Property Abandonment by the Trustee
Because the debtor generally keeps most of its property under the rehabilitative bankruptcies, abandonment only occurs under Chapter 7. Under Chapter 7, the trustee is mostly limited to selling the property of the debtor to pay unsecured creditors. However, much of the property held by the debtor is abandoned by the trustee because the property is claimed as exempt by the debtor, it is encumbered by liens of secured creditors, or its value, especially after subtracting liens and exemption amounts, may be less than what it would cost to sell it.
Even if a property has significant value, it may be needed by the debtor to carry out its business, as is often the case in Chapter 11. Therefore, it would benefit the estate more to retain the property than to have the property sold to pay creditors.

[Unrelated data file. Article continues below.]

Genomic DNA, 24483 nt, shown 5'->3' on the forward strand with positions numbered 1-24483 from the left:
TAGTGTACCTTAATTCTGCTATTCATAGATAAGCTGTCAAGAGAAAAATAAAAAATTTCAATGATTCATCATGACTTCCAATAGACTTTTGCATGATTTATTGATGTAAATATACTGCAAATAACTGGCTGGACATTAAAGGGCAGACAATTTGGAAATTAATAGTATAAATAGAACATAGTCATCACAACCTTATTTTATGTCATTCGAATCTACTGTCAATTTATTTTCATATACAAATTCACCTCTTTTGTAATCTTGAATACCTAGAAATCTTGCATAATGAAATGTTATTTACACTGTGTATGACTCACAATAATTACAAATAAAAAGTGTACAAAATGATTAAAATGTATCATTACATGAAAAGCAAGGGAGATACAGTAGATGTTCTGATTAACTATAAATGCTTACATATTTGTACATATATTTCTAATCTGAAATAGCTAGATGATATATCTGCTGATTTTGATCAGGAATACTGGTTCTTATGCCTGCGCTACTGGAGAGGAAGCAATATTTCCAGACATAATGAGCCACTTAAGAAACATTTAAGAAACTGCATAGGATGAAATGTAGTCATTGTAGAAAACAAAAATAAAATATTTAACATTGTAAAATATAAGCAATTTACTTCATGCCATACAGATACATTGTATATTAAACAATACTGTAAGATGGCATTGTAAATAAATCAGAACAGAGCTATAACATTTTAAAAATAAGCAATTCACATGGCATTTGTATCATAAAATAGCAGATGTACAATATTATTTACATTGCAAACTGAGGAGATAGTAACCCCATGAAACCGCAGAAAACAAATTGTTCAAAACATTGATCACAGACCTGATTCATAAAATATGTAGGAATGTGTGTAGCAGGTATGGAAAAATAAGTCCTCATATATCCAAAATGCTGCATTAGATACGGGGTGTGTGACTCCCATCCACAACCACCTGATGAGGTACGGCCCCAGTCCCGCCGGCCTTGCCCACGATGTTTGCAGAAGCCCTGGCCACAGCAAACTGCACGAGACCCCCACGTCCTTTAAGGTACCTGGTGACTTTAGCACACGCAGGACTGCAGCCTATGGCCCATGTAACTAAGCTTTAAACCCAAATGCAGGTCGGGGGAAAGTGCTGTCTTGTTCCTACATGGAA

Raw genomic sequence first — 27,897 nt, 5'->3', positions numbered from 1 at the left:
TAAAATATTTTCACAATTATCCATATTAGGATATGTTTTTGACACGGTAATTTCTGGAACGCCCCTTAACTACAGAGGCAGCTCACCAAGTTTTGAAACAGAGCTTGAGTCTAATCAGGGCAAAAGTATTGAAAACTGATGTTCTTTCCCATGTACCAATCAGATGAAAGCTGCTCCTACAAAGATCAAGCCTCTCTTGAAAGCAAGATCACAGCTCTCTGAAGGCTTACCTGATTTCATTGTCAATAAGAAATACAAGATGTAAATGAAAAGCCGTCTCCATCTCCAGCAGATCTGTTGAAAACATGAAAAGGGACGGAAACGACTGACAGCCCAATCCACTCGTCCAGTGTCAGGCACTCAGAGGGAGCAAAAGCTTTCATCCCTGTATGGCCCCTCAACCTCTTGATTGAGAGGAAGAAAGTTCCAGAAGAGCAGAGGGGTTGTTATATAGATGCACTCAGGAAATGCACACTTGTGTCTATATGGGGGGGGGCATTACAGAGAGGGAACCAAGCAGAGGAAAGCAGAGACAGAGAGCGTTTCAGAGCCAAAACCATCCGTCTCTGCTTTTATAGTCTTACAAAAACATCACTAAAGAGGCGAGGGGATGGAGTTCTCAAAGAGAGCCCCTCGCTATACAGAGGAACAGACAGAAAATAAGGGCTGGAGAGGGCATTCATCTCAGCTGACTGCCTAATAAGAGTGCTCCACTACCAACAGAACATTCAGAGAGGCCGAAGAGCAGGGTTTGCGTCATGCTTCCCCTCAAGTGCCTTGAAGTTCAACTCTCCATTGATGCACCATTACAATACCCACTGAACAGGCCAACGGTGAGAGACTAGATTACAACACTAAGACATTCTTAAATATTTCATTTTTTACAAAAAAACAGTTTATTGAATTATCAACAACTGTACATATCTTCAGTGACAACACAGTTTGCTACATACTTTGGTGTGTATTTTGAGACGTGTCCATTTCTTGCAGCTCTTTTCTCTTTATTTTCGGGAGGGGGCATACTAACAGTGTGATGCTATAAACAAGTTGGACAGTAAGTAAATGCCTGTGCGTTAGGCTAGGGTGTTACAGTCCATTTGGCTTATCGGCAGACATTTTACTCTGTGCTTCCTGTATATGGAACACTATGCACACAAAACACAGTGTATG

Some types of property may be more of a burden than a benefit to the estate, but, because of public policy, the trustee cannot abandon it to avoid the expense. Such is the case with many polluted properties, where the state requires the owner of the property to clean it up. However, to prevent the abandonment of the property by the bankruptcy estate, some courts have required that the state prove that the pollution is hazardous to the public welfare.
Any property that remains at the close of the bankruptcy case is returned to the debtor. Property may remain either because all creditors were paid in full or because the trustee decided not to administer the property for the estate.